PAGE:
Presentation on theme: "A Parent’s Guide to Key Stage Two SATs A Parent’s Guide to Key Stage Two SATs."— Presentation transcript:
A Parent’s Guide to Key Stage Two SATs A Parent’s Guide to Key Stage Two SATs
Aims Understand what our children will be tested on and the format of the tests The role of Teacher assessment What the levels mean How parents can help and support their children
When are our children assessed at Weldon? Reception – Early Years Foundation Stage Profile KS1 SATs – Year 2 KS2 SATs – Year 6 Assessments take place in all year groups, but these are not statutory
What do SATs tests show? The idea of the SATs is to show what pupils have learnt and retained during the year. The tests help our teachers learn more about the strengths and weaknesses of what your child understands about a subject.
Can my child fail a SATs test? It is important that Children understand they are not going to 'pass' or 'fail' the test – it will just show what they have learned and what they can do.
What are the children tested on? The children are tested on all of the work they have covered in Key Stage Two in English, Maths and Science.
Preparing for SATs in school… English and Maths Revision lessons. Regular Homework Practice Papers
What form will the tests take? English Reading 45 minutes + 15 mins reading time Writing (teacher assessment) Long writing task 45 minutes can be taken any time between February and June Spelling and handwriting assessed within the long writing Mental Maths 20 minutes Written paper A - 45 minutes Written paper B – calculator paper- 45 minutes Science assessment will be teacher assessment including 2 written tests
KS2 Timetable May 2012 Monday 14 th May Reading test 15 minutes plus 45 minutes Tuesday 15 th May Writing 45 minutes Teacher assessed Wednesday 16 th May Mental Maths 20 minutes Maths A 45 minutes Thursday 17 th May Maths B 45 minutes Friday 18 th MayScience A Teacher assessed Science B Teacher assessed
English Reading The children have 15 minutes to read a story or poem and some information writing, all roughly based around a theme such as 'spiders' or 'bicycles'. They then have 45 minutes to answer questions about the texts. Some are tick-boxes and for others they need to write a few phrases to answer (it doesn't have to be in sentences). The questions range from the literal (who does what, when) to the deductive (where, for example, they have to work out how someone is feeling from what they say). Your child will be encouraged to say which parts of the text told them the answer. Pupils often need to back up their ideas with evidence from the text, to fully support their answer.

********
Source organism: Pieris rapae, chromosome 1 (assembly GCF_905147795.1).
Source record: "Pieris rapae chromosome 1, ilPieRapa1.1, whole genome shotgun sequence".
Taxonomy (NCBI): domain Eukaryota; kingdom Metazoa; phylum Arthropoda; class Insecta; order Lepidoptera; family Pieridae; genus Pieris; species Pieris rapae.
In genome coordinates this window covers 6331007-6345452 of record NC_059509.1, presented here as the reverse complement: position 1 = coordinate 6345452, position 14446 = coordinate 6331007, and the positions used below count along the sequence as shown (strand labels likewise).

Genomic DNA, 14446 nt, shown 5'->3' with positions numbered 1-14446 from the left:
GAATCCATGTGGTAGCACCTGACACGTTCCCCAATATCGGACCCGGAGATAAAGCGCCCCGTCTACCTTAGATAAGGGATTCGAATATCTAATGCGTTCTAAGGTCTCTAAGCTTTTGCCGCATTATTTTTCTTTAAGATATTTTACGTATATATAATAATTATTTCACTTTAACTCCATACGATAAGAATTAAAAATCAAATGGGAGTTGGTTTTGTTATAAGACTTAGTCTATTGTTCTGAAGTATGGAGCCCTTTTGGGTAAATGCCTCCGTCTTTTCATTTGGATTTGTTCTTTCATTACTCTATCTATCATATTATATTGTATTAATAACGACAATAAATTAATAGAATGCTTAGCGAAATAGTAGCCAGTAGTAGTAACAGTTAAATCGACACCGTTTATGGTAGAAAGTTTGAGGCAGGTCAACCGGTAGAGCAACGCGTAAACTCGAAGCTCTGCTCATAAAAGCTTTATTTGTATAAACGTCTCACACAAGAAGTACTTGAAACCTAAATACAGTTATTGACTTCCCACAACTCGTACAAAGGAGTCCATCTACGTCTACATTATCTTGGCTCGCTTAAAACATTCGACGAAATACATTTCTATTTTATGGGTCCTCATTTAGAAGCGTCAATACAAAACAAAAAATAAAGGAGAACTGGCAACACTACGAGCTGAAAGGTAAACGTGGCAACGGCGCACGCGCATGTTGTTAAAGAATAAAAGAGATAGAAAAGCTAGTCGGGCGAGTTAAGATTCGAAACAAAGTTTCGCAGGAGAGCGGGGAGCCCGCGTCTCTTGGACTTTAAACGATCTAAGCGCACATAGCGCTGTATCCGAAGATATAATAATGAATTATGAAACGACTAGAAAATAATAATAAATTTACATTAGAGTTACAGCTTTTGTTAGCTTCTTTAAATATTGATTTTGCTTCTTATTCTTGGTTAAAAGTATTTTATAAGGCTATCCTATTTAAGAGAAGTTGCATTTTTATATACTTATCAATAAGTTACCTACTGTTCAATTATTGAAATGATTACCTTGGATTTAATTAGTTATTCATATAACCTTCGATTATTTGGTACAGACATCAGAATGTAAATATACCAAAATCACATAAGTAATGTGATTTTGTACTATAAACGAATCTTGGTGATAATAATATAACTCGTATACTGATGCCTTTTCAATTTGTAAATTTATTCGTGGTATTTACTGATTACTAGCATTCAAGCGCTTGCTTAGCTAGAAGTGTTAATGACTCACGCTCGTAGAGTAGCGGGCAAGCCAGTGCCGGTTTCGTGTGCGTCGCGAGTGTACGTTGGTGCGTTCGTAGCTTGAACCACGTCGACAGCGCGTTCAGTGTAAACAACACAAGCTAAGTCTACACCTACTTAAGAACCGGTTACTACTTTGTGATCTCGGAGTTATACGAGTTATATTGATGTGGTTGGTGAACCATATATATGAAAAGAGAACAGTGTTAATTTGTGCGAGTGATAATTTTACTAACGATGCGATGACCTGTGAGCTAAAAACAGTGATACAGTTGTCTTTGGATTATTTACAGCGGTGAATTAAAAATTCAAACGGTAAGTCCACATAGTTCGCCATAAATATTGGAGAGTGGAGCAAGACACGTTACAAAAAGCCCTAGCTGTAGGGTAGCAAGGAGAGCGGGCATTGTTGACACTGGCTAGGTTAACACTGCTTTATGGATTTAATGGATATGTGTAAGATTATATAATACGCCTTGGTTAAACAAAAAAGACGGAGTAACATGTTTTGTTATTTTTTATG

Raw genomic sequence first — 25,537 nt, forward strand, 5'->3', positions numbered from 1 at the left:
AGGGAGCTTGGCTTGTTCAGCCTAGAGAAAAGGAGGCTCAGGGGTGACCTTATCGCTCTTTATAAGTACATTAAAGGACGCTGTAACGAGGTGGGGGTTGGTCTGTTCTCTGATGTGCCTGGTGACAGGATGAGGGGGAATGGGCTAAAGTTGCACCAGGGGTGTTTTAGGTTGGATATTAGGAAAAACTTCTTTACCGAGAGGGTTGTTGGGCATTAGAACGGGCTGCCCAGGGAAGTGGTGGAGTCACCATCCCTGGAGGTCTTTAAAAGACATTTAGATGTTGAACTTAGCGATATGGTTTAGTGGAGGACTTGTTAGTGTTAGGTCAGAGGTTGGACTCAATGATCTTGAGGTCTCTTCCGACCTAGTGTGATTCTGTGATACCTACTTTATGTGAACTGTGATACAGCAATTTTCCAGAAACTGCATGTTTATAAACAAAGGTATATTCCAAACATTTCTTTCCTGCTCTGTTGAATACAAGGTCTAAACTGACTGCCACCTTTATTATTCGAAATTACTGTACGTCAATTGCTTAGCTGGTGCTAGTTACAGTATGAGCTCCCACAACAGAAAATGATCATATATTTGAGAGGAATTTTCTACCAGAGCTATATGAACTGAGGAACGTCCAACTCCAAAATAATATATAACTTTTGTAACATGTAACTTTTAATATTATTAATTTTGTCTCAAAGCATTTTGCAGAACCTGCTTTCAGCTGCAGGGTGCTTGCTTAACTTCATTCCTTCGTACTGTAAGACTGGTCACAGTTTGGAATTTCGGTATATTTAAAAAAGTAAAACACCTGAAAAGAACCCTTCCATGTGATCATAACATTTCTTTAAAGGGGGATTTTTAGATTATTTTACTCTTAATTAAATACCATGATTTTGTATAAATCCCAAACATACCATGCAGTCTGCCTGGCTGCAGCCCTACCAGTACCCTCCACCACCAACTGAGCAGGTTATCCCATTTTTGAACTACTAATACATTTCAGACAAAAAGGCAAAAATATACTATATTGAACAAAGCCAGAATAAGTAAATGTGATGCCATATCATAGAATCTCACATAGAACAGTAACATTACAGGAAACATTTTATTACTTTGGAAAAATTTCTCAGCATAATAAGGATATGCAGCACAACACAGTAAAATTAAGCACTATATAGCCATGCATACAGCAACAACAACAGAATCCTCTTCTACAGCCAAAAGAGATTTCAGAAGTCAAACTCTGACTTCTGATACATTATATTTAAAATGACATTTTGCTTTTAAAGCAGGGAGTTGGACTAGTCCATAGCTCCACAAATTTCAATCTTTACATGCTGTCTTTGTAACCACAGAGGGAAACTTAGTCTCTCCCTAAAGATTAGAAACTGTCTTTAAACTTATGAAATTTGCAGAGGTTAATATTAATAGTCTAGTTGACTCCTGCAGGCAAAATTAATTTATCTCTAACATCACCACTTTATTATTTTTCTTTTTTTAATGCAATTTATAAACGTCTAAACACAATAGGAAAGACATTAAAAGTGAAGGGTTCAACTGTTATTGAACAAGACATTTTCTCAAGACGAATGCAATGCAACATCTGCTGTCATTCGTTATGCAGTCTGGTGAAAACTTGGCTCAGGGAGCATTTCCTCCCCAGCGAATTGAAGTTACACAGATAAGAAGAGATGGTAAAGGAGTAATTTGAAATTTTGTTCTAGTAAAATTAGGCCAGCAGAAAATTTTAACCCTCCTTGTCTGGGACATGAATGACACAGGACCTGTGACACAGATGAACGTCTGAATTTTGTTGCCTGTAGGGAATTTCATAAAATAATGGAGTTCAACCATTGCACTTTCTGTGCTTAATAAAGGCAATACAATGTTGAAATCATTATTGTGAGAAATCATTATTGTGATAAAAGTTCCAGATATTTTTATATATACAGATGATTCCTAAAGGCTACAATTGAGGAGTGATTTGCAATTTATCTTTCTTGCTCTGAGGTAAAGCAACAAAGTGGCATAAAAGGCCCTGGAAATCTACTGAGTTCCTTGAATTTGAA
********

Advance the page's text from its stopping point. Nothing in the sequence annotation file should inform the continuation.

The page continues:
Writing The children’s writing is assessed by the teacher over the whole year. The written test is used to support the teacher’s assessment The Long Writing Test will last about 45 minutes. Children will need to write a long piece including spending up to 15 minutes planning. Handwriting and spelling are assessed within the longer writing test and through class work.
Mathematics This involves three papers. The first two cover lots of calculating skills, understanding of shapes, symmetry and reading charts. The first paper has a range of problems from straight sums to practical examples (like working out how many cakes fit on a tray). The second paper has a similar mix of problems, but this time the children are allowed to use calculators, so the numbers tend to be trickier - bigger, or decimal.
Gaining full marks! In both of these papers, children are encouraged to show how they got an answer, and can get marks for a sensible try at a question even if they get the answer wrong. Children will also be expected to show an understanding of how to use and apply their mathematical knowledge in a variety of ways or 'to think like a mathematician'.
Mental Test The third paper is on mental skills. Children are played a tape of 20 questions, and given either 5, 10 or 15 seconds to answer them on a prepared sheet. SEN Children with special needs who need questions read to them, or whose writing is hard to read (and need a helper to write it for them) can be given extra time in these tests.
Science The science tests are not statutory and teacher assessment will be used. Pupils will still complete science tests as part of the teacher assessment, and these will form part of the science teaching throughout the year.
What is teacher assessment? Teachers are required to summarise their assessment at the end of the key stage, giving a level for each attainment target in English, mathematics and science. They must give an overall subject level in mathematics and science and English.
How well should my child do in these tests? National Curriculum Level Level 8 Level 7 Level 6 Level 5 Level 4 Level 3a, 3b, 3c Level 2a, 2b, 2c Level 1 Age 7 Age 11Age 14
What do the levels mean? It is expected that the majority of 11 year old children will achieve Level 4 by the end of Year 6. However, for some children achieving Level 3 is a real success for that particular individual. A child achieving Level 5 is working at a high level.
How can parents help? Don't worry - the tests are not an eleven plus. A child does not fail SATs. Encourage children to be confident about their ability to do well. Playing is important - children should not be stopped from living their lives as normal during test week. Support your child in working through their homework. Also check out some on-line learning resources such as the BBC revise wise site to help your child revise. There are lots of links in the Year 6 gallery of DB primary; our learning platform, by going onto our school website
Any questions? There will be a drop in session on Thursday 1 st March at 3.30 where you can look at examples of past papers and ask any questions. Otherwise you can make an appointment to speak with Mrs Seton or Mrs Rodenhurst